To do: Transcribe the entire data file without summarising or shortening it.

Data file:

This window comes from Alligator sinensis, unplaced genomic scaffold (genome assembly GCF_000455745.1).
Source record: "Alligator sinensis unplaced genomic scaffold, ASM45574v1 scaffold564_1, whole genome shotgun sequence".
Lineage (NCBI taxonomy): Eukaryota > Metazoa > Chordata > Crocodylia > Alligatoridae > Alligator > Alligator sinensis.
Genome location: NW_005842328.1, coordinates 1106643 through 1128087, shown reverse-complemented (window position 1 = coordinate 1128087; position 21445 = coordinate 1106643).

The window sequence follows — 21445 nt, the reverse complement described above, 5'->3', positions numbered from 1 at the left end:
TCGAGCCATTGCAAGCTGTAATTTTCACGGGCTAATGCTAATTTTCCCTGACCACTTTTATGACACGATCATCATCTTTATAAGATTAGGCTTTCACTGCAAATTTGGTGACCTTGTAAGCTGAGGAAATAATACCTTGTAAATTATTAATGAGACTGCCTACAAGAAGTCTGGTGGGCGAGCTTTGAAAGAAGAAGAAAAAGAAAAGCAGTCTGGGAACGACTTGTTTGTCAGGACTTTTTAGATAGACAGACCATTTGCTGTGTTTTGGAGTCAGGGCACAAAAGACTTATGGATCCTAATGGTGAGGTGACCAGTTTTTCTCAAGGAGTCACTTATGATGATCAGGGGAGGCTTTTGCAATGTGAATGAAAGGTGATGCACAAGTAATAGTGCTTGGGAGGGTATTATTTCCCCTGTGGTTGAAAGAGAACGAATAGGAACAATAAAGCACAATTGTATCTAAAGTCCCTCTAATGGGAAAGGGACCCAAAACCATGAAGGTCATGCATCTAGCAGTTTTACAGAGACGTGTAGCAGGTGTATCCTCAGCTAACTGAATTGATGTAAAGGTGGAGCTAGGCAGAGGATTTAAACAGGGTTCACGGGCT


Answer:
This window comes from Alligator sinensis, unplaced genomic scaffold (genome assembly GCF_000455745.1).
Source record: "Alligator sinensis unplaced genomic scaffold, ASM45574v1 scaffold564_1, whole genome shotgun sequence".
Lineage (NCBI taxonomy): Eukaryota > Metazoa > Chordata > Crocodylia > Alligatoridae > Alligator > Alligator sinensis.
Genome location: NW_005842328.1, coordinates 1106643 through 1128087, shown reverse-complemented (window position 1 = coordinate 1128087; position 21445 = coordinate 1106643).

The window sequence follows — 21445 nt, the reverse complement described above, 5'->3', positions numbered from 1 at the left end:
TCGAGCCATTGCAAGCTGTAATTTTCACGGGCTAATGCTAATTTTCCCTGACCACTTTTATGACACGATCATCATCTTTATAAGATTAGGCTTTCACTGCAAATTTGGTGACCTTGTAAGCTGAGGAAATAATACCTTGTAAATTATTAATGAGACTGCCTACAAGAAGTCTGGTGGGCGAGCTTTGAAAGAAGAAGAAAAAGAAAAGCAGTCTGGGAACGACTTGTTTGTCAGGACTTTTTAGATAGACAGACCATTTGCTGTGTTTTGGAGTCAGGGCACAAAAGACTTATGGATCCTAATGGTGAGGTGACCAGTTTTTCTCAAGGAGTCACTTATGATGATCAGGGGAGGCTTTTGCAATGTGAATGAAAGGTGATGCACAAGTAATAGTGCTTGGGAGGGTATTATTTCCCCTGTGGTTGAAAGAGAACGAATAGGAACAATAAAGCACAATTGTATCTAAAGTCCCTCTAATGGGAAAGGGACCCAAAACCATGAAGGTCATGCATCTAGCAGTTTTACAGAGACGTGTAGCAGGTGTATCCTCAGCTAACTGAATTGATGTAAAGGTGGAGCTAGGCAGAGGATTTAAACAGGGTTCACGGGCT